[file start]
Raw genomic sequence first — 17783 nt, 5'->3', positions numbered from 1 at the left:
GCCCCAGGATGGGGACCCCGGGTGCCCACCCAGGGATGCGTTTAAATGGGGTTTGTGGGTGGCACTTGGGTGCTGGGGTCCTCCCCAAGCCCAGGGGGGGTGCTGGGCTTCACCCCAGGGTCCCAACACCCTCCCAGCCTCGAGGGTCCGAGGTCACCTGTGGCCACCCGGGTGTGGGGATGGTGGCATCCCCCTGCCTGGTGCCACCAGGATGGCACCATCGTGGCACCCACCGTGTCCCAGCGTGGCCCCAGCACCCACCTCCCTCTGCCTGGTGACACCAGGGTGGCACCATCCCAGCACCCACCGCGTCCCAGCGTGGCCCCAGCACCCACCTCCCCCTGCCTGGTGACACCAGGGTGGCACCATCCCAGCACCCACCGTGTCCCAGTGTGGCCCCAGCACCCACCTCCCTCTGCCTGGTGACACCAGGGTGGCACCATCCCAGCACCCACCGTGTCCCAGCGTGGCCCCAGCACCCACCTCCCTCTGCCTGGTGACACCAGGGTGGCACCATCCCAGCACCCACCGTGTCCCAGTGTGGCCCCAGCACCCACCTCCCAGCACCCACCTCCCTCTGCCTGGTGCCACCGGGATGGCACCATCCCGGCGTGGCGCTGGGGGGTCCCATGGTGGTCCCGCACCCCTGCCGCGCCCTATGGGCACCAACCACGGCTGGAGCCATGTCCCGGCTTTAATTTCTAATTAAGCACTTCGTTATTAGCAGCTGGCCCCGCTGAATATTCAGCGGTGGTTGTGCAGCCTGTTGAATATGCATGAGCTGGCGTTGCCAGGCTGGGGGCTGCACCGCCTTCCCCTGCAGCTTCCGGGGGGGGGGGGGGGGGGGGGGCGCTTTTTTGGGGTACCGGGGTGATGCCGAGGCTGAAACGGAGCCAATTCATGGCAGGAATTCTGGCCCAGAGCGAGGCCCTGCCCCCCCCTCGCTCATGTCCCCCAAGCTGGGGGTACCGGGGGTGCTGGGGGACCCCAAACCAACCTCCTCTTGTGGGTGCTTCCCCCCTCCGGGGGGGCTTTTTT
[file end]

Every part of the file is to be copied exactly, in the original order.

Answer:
Raw genomic sequence first — 17783 nt, 5'->3', positions numbered from 1 at the left:
GCCCCAGGATGGGGACCCCGGGTGCCCACCCAGGGATGCGTTTAAATGGGGTTTGTGGGTGGCACTTGGGTGCTGGGGTCCTCCCCAAGCCCAGGGGGGGTGCTGGGCTTCACCCCAGGGTCCCAACACCCTCCCAGCCTCGAGGGTCCGAGGTCACCTGTGGCCACCCGGGTGTGGGGATGGTGGCATCCCCCTGCCTGGTGCCACCAGGATGGCACCATCGTGGCACCCACCGTGTCCCAGCGTGGCCCCAGCACCCACCTCCCTCTGCCTGGTGACACCAGGGTGGCACCATCCCAGCACCCACCGCGTCCCAGCGTGGCCCCAGCACCCACCTCCCCCTGCCTGGTGACACCAGGGTGGCACCATCCCAGCACCCACCGTGTCCCAGTGTGGCCCCAGCACCCACCTCCCTCTGCCTGGTGACACCAGGGTGGCACCATCCCAGCACCCACCGTGTCCCAGCGTGGCCCCAGCACCCACCTCCCTCTGCCTGGTGACACCAGGGTGGCACCATCCCAGCACCCACCGTGTCCCAGTGTGGCCCCAGCACCCACCTCCCAGCACCCACCTCCCTCTGCCTGGTGCCACCGGGATGGCACCATCCCGGCGTGGCGCTGGGGGGTCCCATGGTGGTCCCGCACCCCTGCCGCGCCCTATGGGCACCAACCACGGCTGGAGCCATGTCCCGGCTTTAATTTCTAATTAAGCACTTCGTTATTAGCAGCTGGCCCCGCTGAATATTCAGCGGTGGTTGTGCAGCCTGTTGAATATGCATGAGCTGGCGTTGCCAGGCTGGGGGCTGCACCGCCTTCCCCTGCAGCTTCCGGGGGGGGGGGGGGGGGGGGGGCGCTTTTTTGGGGTACCGGGGTGATGCCGAGGCTGAAACGGAGCCAATTCATGGCAGGAATTCTGGCCCAGAGCGAGGCCCTGCCCCCCCCTCGCTCATGTCCCCCAAGCTGGGGGTACCGGGGGTGCTGGGGGACCCCAAACCAACCTCCTCTTGTGGGTGCTTCCCCCCTCCGGGGGGGCTTTTTT